E-Mail Strategies: Attachments, Subject Lines

People: It's 2009. E-mail is not a new phenomenon. As a planet, we've been at it for a couple decades now. We even have etiquette guides on the subject (like "E-Mail Etiquette: Tips for Home and Work" and "E-Mail Etiquette" for example). And yet some otherwise-very-intelligent-I'm-sure folks still haven't mastered the basics. Like writing an effective subject line.

For example, I recently received an e-mail with this subject: "From Joe User." (Names have been changed to protect the, er, misguided.)

Um, Joe? I know it's from you. It says so right there in the From field. What I don't know is what your e-mail is about or why I should read it.

Another message came with the subject, "HASSLE." Again, nothing too enlightening there. Do you need help solving a hassle or are you writing to hassle me? I've got plenty of the latter already, thanks.

I think the worst offenders are folks who can't be bothered to write a subject line at all. That's like getting a knock at the door, looking through the peephole, and seeing no one on the other side. Guess I don't need to open it!

Now, it's my job to read your mail, and I do so, happily. (Alas, I can't answer all of it, but I do try to answer questions here whenever I can.) But if you're hoping for the best possible response from any e-mail you send, it's important to take care with your subject line.

In other words, make it short but informative. If you're writing to Hassle-Free PC, for instance, give a quick description of your problem. A great example: "Computer not recognizing DVD/CD-ROM drives."

Remember, the subject line of your e-mail is the first thing the recipient sees. It should be a tiny summary of what's in the body of the e-mail. Anything else and your message might get overlooked, passed over, or just plain ignored.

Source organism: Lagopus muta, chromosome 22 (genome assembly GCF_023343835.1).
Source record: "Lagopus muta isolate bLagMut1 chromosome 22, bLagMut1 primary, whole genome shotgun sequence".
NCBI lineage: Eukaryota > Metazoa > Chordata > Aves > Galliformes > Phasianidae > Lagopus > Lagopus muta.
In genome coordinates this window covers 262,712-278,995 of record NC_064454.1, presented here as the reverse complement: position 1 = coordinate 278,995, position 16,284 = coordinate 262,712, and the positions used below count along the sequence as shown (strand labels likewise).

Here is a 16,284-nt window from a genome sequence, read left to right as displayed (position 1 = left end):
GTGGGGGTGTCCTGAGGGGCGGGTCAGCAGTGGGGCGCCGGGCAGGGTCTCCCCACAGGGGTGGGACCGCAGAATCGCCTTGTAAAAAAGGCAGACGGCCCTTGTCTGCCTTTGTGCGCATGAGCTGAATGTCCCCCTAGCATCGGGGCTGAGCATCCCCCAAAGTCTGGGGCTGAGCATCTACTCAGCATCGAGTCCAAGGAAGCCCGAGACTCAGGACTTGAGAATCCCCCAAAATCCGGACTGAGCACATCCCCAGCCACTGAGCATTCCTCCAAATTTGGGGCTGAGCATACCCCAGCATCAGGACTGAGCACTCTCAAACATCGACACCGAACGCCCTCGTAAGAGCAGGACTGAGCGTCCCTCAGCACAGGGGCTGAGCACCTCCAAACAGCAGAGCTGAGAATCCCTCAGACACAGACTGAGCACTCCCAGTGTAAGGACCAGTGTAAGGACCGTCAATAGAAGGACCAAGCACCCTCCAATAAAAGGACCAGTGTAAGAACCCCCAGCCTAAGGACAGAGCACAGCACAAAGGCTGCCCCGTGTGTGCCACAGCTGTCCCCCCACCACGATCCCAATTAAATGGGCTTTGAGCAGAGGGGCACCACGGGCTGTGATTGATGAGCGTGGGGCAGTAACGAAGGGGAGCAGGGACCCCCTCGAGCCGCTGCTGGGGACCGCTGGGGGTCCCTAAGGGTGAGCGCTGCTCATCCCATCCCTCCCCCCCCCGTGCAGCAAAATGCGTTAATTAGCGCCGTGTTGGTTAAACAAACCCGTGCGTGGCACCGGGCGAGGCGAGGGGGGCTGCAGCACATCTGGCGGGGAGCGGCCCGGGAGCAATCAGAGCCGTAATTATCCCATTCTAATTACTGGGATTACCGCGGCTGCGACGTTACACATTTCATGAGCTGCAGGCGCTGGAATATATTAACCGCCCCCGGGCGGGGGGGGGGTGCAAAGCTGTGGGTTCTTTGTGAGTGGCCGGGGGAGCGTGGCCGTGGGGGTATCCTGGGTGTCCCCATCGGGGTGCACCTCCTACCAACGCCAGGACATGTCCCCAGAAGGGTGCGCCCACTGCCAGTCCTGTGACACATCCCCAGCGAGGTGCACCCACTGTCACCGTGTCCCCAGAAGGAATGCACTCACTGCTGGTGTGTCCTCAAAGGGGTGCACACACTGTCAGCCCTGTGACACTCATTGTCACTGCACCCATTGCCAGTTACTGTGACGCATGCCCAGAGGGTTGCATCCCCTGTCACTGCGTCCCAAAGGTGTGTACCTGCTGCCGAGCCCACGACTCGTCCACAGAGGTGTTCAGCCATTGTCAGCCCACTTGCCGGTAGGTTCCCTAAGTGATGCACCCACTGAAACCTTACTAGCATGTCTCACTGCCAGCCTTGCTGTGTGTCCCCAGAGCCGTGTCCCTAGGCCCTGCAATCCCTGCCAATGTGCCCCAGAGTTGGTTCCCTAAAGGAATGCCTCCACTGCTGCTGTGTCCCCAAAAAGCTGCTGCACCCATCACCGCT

Three Ways to Avoid Forgotten Attachments

Because I'm perfect in every way, I've never, ever forgotten to attach a file to an e-mail. But I've been on the receiving end, and nothing beats the feeling of superiority that comes from composing this reply: "You forgot the attachment, doofus!"

To avoid e-mail smackdowns like that, consider installing a plug-in that alerts you to forgotten attachments (the digital equivalent of showing up at someone's door without any pants).

These tools scan your outbound messages for keywords like "file," "attached," and "attachment." If they detect such a word but there's nothing attached, you'll get an alert--thus allowing you to attach the intended file and avoid future embarrassment.

Outlook 2007 users can grab the Missing Attachment PowerToy, or the much more robust Forgotten Attachment Detector (which supports custom keywords and can even warn you about blank subject lines).

If you're using an earlier version of Outlook, try Attached4Sure--it supports all versions dating back to 2002.

Best news of all? Every single plug-in I've mentioned is free.

Rick Broida writes PC World's Hassle-Free PC blog. Sign up to have Rick's newsletter e-mailed to you each week.

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